Swiss professor of philosophy Horace-Bénédict de Saussure (1740-1799) was one of the first naturalists to collect observations and measurements in the field. He did so by traveling the Alps and climbing various mountains, among others the Mont Blanc, with 4.810 meter the highest peak of the Alps. During his ascent, he recorded the physiological reactions of his body to the increased elevation, measured air temperature and described the rocks which compose the mountain. One of De Saussure’s guides onto the peak of Mont Blanc was Jacques Balmat, a local chamois hunter and Strahler. A strahler is a crystal seeker, so named after the Strahlen, the shining quartz crystals. The granite of Mont Blanc is famous for its Alpine-type fissures, hosting sometimes spectacular crystals.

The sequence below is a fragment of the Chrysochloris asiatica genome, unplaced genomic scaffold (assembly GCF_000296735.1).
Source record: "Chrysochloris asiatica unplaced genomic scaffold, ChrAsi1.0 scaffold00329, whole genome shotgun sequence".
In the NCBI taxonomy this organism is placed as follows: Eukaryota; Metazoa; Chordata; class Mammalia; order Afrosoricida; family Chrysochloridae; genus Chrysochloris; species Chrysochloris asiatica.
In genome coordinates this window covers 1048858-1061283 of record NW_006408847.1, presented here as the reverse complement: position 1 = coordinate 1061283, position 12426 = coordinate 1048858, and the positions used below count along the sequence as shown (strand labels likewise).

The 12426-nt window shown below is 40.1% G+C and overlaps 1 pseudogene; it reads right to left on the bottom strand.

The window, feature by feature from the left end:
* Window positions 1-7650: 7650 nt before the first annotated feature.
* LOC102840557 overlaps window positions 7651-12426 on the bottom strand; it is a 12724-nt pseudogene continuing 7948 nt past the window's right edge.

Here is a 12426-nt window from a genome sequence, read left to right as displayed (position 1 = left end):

Most common are gash fractures formed during the Alpine orogenesis some 25 to 15 million years ago. Below 500°C rocks like gneiss, schist and amphibolite tend to react brittle to tectonic deformation. Permeable to circulating fluids, in the open fissures and at temperatures of 600 to 100°C crystals will start to grow.
Almost 80% of the Alpine-type minerals comprise feldspar, chlorite, calcite, and quartz. Typical Alpine-type minerals are actinolite, apatite, dolomite, epidote, flourite, hematite, titanite, rutile and zeolithe – more than 140 minerals are known from Alpine-type fissures found in the Eastern Alps.
De Saussure’s son – Nicolas Théodore de Saussure – will in 1792 name the mineral dolomite, giving the Dolomites their modern name.